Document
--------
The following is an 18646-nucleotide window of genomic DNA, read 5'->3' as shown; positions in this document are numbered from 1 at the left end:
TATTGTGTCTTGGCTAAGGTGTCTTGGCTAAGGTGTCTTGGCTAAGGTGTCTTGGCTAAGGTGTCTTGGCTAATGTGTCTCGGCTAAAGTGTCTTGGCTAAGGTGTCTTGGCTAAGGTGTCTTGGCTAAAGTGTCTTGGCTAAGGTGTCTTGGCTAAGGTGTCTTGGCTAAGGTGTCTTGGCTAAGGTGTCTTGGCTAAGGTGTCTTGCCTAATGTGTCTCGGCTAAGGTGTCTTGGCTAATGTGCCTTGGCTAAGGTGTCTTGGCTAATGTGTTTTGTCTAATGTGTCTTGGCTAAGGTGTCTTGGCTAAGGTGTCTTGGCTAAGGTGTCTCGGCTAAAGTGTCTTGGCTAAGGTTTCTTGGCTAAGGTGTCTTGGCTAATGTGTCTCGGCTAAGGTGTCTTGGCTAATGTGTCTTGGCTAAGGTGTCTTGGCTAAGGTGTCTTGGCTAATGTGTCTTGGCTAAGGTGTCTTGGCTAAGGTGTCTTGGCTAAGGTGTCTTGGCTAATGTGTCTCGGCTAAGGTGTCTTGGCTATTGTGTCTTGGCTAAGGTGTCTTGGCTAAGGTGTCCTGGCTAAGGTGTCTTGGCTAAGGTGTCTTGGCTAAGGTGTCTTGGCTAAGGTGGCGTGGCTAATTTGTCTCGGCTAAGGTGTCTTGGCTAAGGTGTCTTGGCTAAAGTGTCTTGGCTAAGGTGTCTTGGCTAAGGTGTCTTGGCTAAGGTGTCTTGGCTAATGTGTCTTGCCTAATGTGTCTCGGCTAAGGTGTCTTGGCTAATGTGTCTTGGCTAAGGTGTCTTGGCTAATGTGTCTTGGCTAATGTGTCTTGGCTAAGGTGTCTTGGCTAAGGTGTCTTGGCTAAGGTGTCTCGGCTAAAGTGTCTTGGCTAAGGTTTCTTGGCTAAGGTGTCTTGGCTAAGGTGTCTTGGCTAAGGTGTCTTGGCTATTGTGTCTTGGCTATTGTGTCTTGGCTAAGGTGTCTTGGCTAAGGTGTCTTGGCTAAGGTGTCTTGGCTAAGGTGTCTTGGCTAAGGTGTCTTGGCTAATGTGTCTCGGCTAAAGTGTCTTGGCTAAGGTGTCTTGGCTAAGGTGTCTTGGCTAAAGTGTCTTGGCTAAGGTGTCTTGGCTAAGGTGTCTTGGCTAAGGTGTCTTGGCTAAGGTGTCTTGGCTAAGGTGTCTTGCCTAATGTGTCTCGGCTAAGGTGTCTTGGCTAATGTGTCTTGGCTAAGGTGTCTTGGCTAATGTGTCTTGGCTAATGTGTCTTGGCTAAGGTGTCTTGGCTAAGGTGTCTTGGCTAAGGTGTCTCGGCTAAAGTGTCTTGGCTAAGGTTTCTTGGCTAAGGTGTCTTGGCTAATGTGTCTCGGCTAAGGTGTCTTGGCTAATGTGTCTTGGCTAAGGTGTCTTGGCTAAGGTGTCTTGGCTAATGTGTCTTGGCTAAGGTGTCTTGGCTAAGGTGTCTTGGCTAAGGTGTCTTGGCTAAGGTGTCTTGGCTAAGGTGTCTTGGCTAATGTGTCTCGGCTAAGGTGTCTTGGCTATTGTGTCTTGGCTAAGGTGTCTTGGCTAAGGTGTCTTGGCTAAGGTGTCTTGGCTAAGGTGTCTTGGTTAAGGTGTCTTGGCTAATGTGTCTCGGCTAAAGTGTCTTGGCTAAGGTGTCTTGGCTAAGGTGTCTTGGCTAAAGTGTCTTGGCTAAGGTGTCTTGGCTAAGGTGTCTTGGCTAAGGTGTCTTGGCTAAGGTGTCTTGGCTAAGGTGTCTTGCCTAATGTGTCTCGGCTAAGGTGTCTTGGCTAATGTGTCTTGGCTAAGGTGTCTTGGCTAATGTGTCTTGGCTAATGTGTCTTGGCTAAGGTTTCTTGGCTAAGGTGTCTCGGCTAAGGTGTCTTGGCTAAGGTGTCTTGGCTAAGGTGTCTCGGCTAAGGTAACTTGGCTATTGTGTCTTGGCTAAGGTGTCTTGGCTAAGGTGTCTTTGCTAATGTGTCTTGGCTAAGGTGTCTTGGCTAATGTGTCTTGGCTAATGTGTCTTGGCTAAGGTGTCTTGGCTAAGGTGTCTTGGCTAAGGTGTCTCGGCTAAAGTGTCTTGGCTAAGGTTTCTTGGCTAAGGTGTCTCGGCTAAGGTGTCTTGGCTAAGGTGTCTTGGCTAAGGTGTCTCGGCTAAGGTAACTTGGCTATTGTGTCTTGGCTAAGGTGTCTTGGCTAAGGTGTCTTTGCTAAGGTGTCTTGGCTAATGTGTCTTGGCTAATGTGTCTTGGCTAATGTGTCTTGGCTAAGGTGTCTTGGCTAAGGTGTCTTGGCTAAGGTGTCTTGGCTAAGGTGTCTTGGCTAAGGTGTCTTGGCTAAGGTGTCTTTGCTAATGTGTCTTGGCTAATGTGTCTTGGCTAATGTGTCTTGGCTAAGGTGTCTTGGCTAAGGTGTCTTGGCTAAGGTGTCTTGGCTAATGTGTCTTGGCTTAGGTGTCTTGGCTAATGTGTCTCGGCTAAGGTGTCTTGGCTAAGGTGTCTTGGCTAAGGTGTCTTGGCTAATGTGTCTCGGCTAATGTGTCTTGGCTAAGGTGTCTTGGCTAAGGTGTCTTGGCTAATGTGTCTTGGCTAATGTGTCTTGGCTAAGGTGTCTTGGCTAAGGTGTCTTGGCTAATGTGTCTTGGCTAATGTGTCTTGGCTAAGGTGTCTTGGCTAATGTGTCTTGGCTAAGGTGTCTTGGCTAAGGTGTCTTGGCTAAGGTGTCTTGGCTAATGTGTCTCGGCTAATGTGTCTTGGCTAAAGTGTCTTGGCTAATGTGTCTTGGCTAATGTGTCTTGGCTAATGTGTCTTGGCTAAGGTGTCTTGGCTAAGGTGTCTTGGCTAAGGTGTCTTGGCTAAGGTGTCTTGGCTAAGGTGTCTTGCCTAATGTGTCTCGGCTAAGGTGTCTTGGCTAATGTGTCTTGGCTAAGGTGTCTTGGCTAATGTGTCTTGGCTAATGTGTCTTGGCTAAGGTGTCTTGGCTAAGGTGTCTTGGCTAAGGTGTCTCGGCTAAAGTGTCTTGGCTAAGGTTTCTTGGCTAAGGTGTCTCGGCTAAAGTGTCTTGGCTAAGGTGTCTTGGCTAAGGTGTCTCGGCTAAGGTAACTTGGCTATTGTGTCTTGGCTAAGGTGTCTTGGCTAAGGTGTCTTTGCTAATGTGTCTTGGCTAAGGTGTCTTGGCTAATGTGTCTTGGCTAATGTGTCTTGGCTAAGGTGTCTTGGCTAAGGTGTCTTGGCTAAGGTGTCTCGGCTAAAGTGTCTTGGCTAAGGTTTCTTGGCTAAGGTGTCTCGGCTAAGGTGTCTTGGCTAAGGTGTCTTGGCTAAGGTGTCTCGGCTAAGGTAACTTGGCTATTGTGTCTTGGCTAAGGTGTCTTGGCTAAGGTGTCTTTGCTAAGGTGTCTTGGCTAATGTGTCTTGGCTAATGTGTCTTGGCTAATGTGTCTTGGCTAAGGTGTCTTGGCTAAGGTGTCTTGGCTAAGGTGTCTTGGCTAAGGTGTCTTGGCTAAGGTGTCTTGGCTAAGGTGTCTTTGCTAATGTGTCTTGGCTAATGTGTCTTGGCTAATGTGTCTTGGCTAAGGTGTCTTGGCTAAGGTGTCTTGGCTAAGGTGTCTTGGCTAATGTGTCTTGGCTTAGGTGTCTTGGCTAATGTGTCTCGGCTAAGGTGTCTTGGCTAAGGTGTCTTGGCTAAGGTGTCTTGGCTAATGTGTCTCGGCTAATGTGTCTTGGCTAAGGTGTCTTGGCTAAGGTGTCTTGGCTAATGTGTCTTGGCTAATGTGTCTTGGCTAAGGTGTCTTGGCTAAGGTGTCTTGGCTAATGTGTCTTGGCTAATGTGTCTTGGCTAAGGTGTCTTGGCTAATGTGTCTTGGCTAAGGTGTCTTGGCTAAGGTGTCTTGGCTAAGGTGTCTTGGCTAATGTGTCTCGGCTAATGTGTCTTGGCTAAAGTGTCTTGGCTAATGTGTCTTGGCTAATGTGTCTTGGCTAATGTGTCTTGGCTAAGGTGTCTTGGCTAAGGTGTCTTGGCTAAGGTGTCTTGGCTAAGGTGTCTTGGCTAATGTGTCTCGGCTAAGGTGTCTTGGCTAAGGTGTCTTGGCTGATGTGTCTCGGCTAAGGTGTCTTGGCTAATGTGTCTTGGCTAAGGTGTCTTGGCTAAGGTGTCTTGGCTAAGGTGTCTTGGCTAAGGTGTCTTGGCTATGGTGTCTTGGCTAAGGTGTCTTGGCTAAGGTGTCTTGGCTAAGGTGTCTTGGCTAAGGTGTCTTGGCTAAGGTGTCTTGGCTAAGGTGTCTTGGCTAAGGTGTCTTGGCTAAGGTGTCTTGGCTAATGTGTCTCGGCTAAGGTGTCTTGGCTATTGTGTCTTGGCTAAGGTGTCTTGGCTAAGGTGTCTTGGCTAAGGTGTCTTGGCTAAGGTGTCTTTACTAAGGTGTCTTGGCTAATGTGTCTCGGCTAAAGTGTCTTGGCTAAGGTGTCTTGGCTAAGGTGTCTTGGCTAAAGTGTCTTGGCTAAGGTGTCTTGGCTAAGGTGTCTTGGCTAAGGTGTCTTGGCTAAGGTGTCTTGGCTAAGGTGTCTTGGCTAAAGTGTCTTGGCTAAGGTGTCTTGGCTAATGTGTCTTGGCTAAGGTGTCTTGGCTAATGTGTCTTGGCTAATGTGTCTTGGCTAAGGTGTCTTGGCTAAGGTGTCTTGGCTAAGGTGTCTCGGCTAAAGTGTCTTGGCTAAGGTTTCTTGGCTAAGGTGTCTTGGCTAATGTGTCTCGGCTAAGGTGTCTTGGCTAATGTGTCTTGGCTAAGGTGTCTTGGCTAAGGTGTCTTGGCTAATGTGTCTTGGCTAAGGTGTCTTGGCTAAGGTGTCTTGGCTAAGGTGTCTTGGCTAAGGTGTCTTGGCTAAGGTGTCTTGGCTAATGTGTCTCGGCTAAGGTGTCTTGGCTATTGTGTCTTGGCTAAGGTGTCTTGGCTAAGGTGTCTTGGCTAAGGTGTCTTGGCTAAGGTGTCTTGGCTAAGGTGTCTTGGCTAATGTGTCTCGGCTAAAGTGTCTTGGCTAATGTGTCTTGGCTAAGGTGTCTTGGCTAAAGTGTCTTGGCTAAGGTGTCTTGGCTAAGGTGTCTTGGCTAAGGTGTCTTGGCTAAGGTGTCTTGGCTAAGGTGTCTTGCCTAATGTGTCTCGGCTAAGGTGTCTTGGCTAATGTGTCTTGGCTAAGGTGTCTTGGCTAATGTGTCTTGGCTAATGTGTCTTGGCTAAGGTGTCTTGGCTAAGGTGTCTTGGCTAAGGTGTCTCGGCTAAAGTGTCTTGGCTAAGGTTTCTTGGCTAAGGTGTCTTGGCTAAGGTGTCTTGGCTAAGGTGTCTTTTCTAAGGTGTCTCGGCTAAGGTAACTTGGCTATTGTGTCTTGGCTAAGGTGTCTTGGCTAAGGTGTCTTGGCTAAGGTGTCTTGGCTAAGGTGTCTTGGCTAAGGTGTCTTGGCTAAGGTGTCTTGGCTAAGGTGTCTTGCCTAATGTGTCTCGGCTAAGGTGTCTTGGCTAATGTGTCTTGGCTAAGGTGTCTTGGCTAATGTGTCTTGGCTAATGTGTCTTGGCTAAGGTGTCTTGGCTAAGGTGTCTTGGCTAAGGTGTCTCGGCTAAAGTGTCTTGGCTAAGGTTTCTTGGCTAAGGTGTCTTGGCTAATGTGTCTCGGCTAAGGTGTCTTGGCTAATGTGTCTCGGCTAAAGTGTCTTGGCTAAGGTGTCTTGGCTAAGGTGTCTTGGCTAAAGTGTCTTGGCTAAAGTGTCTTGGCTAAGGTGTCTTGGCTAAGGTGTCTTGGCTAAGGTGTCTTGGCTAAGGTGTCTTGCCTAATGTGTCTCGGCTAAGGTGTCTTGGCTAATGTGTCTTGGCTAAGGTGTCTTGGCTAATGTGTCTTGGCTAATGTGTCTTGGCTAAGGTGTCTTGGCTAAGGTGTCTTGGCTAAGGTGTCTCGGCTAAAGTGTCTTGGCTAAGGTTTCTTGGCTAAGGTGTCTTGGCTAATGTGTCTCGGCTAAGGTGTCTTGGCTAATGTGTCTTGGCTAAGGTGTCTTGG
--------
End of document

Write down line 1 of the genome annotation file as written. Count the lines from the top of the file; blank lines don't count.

The following is an 18646-nucleotide window of genomic DNA, read 5'->3' as shown; positions in this document are numbered from 1 at the left end: